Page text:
The “Western” way suggests being a leader is ideal, but it doesn’t mean you can’t follow others too. Many philosophies recommend valuing everyone equally to maximise success, in relationships, in life and at work, which also means sharing leadership. Nobody knows best all the time.
Chinese philosopher Lao Tzu said: “All streams flow to the sea because it lies below them” and apparently meant that good leaders are able to follow others without seeing following as an act of weakness.
In real life, good leaders employ and manage people with more talent and experience than themselves, and we take the advice of people who may be paid or educated less, for their specific knowledge and skills. You wouldn’t try leading yourself through the wilderness, rebuilding your house, or training to climb Everest without guidance.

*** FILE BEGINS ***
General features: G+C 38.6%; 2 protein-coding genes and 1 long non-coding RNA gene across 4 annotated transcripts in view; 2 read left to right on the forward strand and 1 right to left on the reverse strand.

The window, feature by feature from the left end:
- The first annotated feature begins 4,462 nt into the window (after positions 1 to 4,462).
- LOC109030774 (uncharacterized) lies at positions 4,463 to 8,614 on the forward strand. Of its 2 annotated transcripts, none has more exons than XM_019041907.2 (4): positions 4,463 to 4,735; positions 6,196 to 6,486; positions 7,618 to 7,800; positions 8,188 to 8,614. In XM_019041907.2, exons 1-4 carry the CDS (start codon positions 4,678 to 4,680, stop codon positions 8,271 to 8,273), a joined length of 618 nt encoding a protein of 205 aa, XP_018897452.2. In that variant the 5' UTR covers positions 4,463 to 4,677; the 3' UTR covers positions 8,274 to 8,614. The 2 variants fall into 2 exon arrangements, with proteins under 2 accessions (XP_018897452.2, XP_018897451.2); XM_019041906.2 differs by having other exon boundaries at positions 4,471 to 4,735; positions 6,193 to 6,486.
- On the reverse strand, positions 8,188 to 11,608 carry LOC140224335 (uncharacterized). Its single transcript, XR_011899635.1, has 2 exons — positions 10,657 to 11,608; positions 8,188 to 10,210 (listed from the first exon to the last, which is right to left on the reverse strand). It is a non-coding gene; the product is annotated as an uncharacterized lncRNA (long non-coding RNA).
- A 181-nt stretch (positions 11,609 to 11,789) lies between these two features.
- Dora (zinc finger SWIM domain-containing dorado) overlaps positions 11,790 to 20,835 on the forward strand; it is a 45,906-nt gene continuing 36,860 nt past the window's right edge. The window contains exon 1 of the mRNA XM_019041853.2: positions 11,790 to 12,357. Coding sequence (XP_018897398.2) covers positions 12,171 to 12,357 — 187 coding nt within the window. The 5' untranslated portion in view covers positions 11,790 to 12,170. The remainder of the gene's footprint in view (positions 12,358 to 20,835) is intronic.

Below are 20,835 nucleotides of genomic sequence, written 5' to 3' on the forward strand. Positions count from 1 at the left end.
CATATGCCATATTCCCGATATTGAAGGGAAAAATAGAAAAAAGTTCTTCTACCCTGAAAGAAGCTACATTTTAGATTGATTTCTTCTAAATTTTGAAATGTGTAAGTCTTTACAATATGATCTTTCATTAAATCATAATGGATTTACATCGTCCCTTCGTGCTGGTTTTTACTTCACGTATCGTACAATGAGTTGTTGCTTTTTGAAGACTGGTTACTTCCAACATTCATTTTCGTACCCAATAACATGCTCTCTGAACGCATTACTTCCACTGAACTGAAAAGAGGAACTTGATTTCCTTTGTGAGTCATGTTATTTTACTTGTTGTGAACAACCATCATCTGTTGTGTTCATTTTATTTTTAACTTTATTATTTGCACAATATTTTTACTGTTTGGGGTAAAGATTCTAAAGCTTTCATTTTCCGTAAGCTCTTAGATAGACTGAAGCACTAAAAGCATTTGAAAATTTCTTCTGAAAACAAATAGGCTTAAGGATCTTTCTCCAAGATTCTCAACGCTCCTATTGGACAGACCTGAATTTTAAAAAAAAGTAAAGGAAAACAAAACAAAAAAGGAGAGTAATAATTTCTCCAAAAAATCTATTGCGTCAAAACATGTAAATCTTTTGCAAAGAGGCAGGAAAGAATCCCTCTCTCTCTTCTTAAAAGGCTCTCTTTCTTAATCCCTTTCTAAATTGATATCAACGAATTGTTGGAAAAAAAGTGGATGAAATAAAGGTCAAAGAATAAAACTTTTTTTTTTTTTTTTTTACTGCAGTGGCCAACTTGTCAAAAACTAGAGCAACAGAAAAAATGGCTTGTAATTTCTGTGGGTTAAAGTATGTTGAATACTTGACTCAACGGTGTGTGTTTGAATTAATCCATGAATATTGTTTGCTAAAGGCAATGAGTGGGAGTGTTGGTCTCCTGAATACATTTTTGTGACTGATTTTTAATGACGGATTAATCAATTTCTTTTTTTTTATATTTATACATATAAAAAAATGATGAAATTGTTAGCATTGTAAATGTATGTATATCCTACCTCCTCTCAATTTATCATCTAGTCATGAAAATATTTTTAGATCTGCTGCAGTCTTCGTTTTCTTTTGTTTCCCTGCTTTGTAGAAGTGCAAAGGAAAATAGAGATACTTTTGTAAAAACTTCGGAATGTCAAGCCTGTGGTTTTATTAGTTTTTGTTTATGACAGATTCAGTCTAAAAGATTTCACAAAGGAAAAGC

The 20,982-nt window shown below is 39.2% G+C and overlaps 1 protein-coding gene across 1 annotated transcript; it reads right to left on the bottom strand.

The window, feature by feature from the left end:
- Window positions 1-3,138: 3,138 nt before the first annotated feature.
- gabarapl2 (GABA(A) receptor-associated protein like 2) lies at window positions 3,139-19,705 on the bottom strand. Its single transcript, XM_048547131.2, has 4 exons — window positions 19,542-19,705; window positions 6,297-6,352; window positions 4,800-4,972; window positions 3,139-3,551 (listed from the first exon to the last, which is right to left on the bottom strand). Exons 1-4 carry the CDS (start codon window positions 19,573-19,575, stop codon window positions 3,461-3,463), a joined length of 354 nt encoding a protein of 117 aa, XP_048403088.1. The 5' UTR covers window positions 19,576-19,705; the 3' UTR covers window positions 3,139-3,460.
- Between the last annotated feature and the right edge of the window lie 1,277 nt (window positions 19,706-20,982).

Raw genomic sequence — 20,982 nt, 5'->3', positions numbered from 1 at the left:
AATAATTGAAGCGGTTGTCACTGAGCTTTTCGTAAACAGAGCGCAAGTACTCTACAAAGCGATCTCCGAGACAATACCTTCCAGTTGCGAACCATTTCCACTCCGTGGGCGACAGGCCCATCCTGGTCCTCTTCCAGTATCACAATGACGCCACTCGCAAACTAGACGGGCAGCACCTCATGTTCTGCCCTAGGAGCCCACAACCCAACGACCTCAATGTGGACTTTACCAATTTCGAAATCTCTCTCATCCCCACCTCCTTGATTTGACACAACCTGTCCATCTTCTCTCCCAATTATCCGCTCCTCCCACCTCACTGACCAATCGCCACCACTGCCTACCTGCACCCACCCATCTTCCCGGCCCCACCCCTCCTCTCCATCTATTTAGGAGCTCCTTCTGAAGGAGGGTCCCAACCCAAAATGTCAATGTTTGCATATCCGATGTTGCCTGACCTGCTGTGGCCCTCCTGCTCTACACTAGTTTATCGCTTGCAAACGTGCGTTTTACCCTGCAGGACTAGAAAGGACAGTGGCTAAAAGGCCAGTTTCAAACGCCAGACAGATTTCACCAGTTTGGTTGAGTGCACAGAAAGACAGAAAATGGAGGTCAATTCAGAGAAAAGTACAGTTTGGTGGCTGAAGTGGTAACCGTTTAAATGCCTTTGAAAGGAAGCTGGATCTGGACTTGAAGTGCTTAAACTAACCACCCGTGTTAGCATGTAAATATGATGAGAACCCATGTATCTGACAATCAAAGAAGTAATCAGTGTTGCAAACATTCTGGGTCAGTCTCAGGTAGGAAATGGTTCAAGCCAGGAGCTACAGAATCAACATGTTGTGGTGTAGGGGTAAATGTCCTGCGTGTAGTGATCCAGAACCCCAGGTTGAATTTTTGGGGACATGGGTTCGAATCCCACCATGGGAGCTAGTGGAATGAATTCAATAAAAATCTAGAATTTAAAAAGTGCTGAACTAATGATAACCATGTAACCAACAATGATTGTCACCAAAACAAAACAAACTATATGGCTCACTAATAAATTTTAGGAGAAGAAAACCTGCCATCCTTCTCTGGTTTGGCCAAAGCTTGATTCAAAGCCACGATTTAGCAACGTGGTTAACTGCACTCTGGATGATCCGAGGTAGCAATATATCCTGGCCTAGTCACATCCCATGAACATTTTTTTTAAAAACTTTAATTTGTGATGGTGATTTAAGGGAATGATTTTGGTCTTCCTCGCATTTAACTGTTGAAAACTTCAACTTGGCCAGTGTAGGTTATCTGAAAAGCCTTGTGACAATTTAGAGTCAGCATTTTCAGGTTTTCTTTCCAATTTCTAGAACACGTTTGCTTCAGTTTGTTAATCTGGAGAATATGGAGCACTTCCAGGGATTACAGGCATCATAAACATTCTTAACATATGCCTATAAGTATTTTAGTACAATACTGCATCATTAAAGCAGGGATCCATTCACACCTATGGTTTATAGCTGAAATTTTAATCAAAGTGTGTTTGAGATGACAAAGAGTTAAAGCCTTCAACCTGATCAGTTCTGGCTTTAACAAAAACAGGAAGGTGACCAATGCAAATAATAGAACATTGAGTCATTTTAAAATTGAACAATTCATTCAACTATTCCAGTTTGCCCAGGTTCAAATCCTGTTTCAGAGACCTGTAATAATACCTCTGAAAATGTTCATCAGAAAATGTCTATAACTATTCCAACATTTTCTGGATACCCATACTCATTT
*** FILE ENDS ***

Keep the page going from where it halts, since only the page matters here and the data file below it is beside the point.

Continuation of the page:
Many everyday relationships and interactions require following and leading others. Both are essential skills and ascribing strength or weakness to either is a false perception. It takes skill and self-knowledge to understand when to be one or the other.